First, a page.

FoodReference.com (since 1999)
Food Articles, News & Features Section
Home | Food Articles | Food Trivia | Today In Food History | Food Timeline | Videos | Recipes
Cooking Tips | Food Quotes | Who's Who | Food Trivia Quizzes | Crosswords | Food Poems
Free Magazines | Recipe Contests | Culinary Schools | Gourmet Tours | Food Festivals
See also: Healthy Food Choices Videos
U.S. consumers spend more than $11 billion a year on cat and dog food, according to the Pet Food Institute. And pet food manufacturers compete for these dollars by trying to make their products stand out among the many types of dry, moist, and semi-moist foods available. Pet food packaging carries such descriptive words as "senior," "premium," "super-premium," "gourmet," and "natural." These terms, however, have no standard definition or regulatory meaning.
Pet owners should look for the word "feeding" in the life stage claim (found in the nutritional adequacy statement on the label). This means the food was proven nutritionally adequate in animal feed tests.
No matter what choice they make, consumers can take comfort in knowing that pet food is manufactured under a series of standards and regulations. These regulations require some nutrients and additives, disallow others, and stipulate certain information that must be on the label. The labels of packages and cans of commercial cat and dog food must list five pieces of information: guaranteed analysis, nutritional adequacy statement, ingredients, feeding guidelines, and the manufacturer's name and address.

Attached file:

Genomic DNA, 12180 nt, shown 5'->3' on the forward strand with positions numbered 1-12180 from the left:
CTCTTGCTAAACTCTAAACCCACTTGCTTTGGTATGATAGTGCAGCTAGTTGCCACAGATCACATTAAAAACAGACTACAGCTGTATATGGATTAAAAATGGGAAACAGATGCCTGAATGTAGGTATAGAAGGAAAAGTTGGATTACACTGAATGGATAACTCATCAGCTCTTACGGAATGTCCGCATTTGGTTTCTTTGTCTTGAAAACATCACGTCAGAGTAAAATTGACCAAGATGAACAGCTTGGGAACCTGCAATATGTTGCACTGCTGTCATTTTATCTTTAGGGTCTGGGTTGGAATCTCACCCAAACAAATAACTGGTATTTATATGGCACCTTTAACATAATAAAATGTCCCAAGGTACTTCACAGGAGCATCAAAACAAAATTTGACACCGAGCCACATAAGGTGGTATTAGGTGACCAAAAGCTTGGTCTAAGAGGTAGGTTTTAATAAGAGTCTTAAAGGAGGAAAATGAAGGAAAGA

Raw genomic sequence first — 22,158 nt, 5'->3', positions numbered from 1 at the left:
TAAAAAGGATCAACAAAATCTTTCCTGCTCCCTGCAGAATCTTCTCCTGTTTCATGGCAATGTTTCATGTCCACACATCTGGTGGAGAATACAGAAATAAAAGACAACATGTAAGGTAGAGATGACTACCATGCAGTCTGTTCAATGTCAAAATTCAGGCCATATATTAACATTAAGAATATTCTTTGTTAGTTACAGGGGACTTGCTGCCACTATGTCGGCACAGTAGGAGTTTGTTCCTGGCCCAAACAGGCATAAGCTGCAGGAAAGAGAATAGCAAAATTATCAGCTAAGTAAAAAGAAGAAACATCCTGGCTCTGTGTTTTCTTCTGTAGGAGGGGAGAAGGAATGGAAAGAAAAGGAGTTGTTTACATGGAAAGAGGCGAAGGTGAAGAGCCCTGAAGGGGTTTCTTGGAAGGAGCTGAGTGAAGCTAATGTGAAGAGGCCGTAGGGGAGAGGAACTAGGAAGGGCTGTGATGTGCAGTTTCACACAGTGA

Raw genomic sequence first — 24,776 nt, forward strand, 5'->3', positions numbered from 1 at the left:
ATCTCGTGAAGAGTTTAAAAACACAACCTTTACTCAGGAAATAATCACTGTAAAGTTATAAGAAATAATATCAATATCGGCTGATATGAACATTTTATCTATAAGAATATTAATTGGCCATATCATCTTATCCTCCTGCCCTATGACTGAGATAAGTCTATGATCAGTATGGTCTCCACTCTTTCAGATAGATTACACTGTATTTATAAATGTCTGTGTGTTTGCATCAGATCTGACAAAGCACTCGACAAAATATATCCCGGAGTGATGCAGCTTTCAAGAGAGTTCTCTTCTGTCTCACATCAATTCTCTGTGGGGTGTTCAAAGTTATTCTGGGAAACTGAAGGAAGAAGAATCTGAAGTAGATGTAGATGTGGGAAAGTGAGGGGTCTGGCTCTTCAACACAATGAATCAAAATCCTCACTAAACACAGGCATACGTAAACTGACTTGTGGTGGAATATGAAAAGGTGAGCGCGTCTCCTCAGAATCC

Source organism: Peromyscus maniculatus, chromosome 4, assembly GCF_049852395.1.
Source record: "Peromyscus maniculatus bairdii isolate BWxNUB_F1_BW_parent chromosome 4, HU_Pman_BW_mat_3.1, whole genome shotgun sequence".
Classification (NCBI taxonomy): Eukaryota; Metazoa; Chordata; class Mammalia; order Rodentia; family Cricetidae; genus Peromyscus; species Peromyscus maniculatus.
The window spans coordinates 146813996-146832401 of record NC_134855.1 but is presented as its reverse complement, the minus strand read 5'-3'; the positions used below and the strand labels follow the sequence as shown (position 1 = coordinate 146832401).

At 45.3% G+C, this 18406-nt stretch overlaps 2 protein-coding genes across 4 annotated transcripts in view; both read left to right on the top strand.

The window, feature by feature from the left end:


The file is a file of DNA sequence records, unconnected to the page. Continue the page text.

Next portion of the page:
Some animal nutritionists recommend switching among two or three different pet food products every few months. Burkholder says nutritional advice for people to eat a wide variety of foods also applies to pets. Doing so helps ensure that a deficiency doesn't develop for some as yet unknown nutrient required for good health. When changing pet foods, add the new food to the old gradually for a few days to avoid upsetting the pet's digestive system.
Some people think a food that they eat is good for their pets. Not true. Some human foods, in fact, may be dangerous to pets. "Most pet owners simply do not know that small amounts of chocolate, onions, macadamia nuts and bread dough can be fatal if ingested by a dog," says Steve Hansen, D.V.M., senior vice president of the ASPCA Animal Poison Control Center. "And cats, in particular, have a body chemistry quite different from ours," and so are susceptible to poisoning from a number of human foods.
Also because of their different body chemistry and nutritional requirements, cats should not be fed dog food, says Burkholder.
Always keep canned pet food refrigerated after opening.
If you store dry pet food in a container other than its original bag, be sure to wash the empty container with soap and water before adding food from a new bag. The residual fat that settles on the bottom of the container can become rancid beyond its shelf life (the date stamped on the bag). This spoiled fat may contaminate fresh food added to the container, causing vomiting or diarrhea when fed to your pet.
From From Pet Food: The Lowdown on Labels By Linda Bren
FDA Consumer magazine, May-June 2001
Please feel free to link to any pages of FoodReference.com from your website. For permission to use any of this content please E-mail: email@example.com All contents are copyright © 1990 - 2017 James T. Ehler and www.FoodReference.com unless otherwise noted. All rights reserved. You may copy and use portions of this website for non-commercial, personal use only. Any other use of these materials without prior written authorization is not very nice and violates the copyright. Please take the time to request permission.